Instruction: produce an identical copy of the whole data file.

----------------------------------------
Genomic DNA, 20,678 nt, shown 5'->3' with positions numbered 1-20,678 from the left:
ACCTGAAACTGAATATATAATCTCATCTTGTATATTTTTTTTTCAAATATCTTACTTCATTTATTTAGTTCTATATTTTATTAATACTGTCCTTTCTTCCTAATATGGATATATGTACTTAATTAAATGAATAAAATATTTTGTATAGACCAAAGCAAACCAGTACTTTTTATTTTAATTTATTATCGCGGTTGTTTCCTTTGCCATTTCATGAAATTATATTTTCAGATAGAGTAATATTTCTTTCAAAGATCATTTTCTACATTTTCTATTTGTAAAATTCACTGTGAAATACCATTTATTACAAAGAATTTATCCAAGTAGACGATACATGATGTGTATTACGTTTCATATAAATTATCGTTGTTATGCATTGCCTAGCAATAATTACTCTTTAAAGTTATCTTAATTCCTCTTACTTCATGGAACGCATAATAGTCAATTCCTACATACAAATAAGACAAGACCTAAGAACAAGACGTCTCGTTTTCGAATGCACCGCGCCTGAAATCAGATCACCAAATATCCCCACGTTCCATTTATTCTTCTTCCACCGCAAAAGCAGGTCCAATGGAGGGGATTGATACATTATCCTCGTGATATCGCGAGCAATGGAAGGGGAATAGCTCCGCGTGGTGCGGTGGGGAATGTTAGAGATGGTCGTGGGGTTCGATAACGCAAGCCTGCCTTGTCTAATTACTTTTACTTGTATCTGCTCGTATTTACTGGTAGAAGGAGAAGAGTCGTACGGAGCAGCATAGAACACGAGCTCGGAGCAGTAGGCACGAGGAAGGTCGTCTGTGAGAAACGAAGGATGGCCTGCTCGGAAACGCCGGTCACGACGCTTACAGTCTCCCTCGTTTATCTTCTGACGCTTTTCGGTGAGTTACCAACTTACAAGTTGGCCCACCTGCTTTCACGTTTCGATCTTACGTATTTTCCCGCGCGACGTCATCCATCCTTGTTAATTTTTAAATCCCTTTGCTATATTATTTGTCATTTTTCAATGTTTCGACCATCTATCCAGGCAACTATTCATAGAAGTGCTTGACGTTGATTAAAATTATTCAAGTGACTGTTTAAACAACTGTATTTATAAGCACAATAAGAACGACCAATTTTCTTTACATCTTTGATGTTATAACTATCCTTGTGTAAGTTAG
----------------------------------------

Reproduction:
Genomic DNA, 20,678 nt, shown 5'->3' with positions numbered 1-20,678 from the left:
ACCTGAAACTGAATATATAATCTCATCTTGTATATTTTTTTTTCAAATATCTTACTTCATTTATTTAGTTCTATATTTTATTAATACTGTCCTTTCTTCCTAATATGGATATATGTACTTAATTAAATGAATAAAATATTTTGTATAGACCAAAGCAAACCAGTACTTTTTATTTTAATTTATTATCGCGGTTGTTTCCTTTGCCATTTCATGAAATTATATTTTCAGATAGAGTAATATTTCTTTCAAAGATCATTTTCTACATTTTCTATTTGTAAAATTCACTGTGAAATACCATTTATTACAAAGAATTTATCCAAGTAGACGATACATGATGTGTATTACGTTTCATATAAATTATCGTTGTTATGCATTGCCTAGCAATAATTACTCTTTAAAGTTATCTTAATTCCTCTTACTTCATGGAACGCATAATAGTCAATTCCTACATACAAATAAGACAAGACCTAAGAACAAGACGTCTCGTTTTCGAATGCACCGCGCCTGAAATCAGATCACCAAATATCCCCACGTTCCATTTATTCTTCTTCCACCGCAAAAGCAGGTCCAATGGAGGGGATTGATACATTATCCTCGTGATATCGCGAGCAATGGAAGGGGAATAGCTCCGCGTGGTGCGGTGGGGAATGTTAGAGATGGTCGTGGGGTTCGATAACGCAAGCCTGCCTTGTCTAATTACTTTTACTTGTATCTGCTCGTATTTACTGGTAGAAGGAGAAGAGTCGTACGGAGCAGCATAGAACACGAGCTCGGAGCAGTAGGCACGAGGAAGGTCGTCTGTGAGAAACGAAGGATGGCCTGCTCGGAAACGCCGGTCACGACGCTTACAGTCTCCCTCGTTTATCTTCTGACGCTTTTCGGTGAGTTACCAACTTACAAGTTGGCCCACCTGCTTTCACGTTTCGATCTTACGTATTTTCCCGCGCGACGTCATCCATCCTTGTTAATTTTTAAATCCCTTTGCTATATTATTTGTCATTTTTCAATGTTTCGACCATCTATCCAGGCAACTATTCATAGAAGTGCTTGACGTTGATTAAAATTATTCAAGTGACTGTTTAAACAACTGTATTTATAAGCACAATAAGAACGACCAATTTTCTTTACATCTTTGATGTTATAACTATCCTTGTGTAAGTTAG